Uganda anti-gay bill coming up again: MEA Laureate 2011 Kasha speaks out and faces persecution

February 8, 2013


This week or next week is it most likely that the Ugandan parliament will again take up the so-called Kill the Gays bill. It is at the Third Reading Stage which means if it passes a third committee vote  it goes for a parliamentary vote. Sadly, there is enough popular support to make its passage entirely possible. See http://www.advocate.com/news/world-news/2013/02/07/ugandan-parliament-reconvenes-lingering-kill-gays-bill or
http://www.newvision.co.ug/news/639545-parliament-returns-to-a-congested-schedule.html. Gay rights activist Frank Mugisha tweeted that the bill is listed at number eight under “business to follow” on the order paper of 6 February .

Homosexuality is already illegal in the country and punishable by up to 14 years in prison, but the so-called Kill the Gays bill, sponsored by MP David Bahati and first introduced in 2009, would penalize “aggravated homosexuality”— consensual same-sex acts committed by “repeat offenders,” anyone who is in a position of power, is HIV-positive, or uses intoxicating agents in the process — with capital punishment. The lesser “offense of homosexuality,” also criminalized in the bill, encompasses anyone who engages in a same-sex sexual relationship, enters into a same-sex marriage, or conspires to commit “aggravated homosexuality”. And almost the most shocking, the bill also calls for three-year prison sentences for friends, family members and neighbors who do not turn in “known homosexuals” to the police!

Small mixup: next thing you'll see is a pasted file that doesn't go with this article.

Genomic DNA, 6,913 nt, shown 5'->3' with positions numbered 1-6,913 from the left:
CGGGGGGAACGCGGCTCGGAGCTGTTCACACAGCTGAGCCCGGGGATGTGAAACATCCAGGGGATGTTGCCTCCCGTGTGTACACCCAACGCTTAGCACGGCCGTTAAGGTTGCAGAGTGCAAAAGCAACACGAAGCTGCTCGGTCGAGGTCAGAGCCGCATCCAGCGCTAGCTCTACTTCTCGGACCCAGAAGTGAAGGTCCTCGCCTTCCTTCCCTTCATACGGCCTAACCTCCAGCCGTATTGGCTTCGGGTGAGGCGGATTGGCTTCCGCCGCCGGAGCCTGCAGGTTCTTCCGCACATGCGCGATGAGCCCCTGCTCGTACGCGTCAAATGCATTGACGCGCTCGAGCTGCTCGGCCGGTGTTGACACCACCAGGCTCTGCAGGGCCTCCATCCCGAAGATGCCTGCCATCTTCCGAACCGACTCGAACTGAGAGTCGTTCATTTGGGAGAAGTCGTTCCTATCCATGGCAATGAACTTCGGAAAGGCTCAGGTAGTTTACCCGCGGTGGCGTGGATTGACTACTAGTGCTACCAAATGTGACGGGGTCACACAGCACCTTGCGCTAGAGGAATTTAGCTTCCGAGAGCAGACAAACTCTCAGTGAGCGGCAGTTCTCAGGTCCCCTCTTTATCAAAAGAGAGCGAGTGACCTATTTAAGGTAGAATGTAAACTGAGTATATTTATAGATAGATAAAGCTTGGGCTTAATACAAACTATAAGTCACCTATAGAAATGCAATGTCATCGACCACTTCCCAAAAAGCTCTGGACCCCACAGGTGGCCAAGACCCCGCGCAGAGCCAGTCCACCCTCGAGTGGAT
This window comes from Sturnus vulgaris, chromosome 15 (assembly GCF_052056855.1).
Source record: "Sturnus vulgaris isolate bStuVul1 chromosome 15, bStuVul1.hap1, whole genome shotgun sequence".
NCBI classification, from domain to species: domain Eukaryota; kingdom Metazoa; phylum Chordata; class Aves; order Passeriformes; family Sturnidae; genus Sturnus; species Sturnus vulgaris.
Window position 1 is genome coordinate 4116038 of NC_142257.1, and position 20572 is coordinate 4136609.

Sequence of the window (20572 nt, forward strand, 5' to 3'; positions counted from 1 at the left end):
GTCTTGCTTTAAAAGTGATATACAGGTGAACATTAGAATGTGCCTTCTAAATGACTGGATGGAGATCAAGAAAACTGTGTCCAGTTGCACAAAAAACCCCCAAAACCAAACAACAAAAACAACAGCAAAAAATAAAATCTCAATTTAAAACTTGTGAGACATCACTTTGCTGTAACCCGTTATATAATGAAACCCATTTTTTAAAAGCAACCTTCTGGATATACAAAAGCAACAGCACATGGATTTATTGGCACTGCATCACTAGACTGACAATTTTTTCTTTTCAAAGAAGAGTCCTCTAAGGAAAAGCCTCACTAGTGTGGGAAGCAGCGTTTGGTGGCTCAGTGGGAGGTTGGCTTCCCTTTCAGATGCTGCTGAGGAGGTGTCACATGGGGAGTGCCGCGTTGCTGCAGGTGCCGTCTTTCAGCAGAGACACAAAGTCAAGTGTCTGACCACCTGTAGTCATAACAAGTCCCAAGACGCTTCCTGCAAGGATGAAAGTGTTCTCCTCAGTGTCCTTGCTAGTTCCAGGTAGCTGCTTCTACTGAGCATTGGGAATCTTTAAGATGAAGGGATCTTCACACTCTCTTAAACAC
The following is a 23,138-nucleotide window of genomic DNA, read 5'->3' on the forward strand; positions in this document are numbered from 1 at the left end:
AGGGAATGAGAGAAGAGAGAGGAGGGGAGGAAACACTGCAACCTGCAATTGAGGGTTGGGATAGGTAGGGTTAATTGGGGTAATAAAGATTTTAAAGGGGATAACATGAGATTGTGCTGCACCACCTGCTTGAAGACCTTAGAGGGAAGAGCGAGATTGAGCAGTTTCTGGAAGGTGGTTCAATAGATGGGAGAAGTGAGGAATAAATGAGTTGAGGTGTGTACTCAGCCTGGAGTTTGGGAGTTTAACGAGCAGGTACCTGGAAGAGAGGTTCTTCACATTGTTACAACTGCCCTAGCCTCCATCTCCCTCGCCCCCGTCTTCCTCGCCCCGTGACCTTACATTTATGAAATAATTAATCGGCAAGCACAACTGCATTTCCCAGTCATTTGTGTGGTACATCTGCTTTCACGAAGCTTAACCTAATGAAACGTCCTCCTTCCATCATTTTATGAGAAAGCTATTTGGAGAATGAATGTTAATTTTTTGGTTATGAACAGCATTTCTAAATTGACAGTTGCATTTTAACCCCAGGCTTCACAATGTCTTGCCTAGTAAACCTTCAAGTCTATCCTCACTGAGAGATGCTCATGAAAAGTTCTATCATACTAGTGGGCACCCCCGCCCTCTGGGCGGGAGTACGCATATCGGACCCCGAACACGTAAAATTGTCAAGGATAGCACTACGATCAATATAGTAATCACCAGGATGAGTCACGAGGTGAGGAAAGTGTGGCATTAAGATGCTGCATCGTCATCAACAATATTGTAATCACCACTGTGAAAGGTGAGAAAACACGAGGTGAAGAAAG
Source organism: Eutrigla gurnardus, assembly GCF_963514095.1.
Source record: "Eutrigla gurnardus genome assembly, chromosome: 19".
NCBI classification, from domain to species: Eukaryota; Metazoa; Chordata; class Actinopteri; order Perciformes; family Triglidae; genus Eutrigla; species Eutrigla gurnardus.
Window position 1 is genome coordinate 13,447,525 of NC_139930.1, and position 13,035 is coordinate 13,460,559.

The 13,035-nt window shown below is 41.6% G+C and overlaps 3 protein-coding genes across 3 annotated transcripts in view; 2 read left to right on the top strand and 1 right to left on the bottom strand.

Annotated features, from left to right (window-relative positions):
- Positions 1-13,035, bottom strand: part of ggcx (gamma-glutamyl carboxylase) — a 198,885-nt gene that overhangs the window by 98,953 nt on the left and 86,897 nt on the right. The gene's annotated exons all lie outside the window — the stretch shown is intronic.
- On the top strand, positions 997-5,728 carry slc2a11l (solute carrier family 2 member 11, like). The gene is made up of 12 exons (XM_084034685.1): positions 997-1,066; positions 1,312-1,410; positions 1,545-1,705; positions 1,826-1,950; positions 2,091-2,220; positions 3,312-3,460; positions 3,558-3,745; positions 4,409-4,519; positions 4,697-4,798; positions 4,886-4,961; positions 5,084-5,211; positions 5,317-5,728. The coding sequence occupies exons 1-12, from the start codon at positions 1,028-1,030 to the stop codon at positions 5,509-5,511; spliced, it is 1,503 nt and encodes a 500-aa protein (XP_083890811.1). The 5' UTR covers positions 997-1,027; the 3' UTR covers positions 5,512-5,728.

Listen to the MEA laureate of 2011, Kasha, summarizing the problems she and other LGBT activists face and how external forces of fundamentalists groups incite the hatred. Some human rights defenders has taken one them to court in the US: http://www.huffingtonpost.com/2013/01/07/scott-lively-kill-the-gays-bill-supporter-on-trial-crimes-against-humanity_n_2425003.html

2 Responses to “Uganda anti-gay bill coming up again: MEA Laureate 2011 Kasha speaks out and faces persecution”


  1. […] Kasha Nabagesera, one of the founding members of the Ugandan LGBT movement, spoke passionately about Kato’s work and the need to love one another, drawing from Kato’s inspiration and exemplary life. She said many LGBT persons are suffering in silence and need to work together and overcome the fears and challenges they face in life. [see also: https://humanrightsdefenders.blog/2013/02/08/uganda-anti-gay-bill-coming-up-again-mea-laureate-2011-…%5D […]


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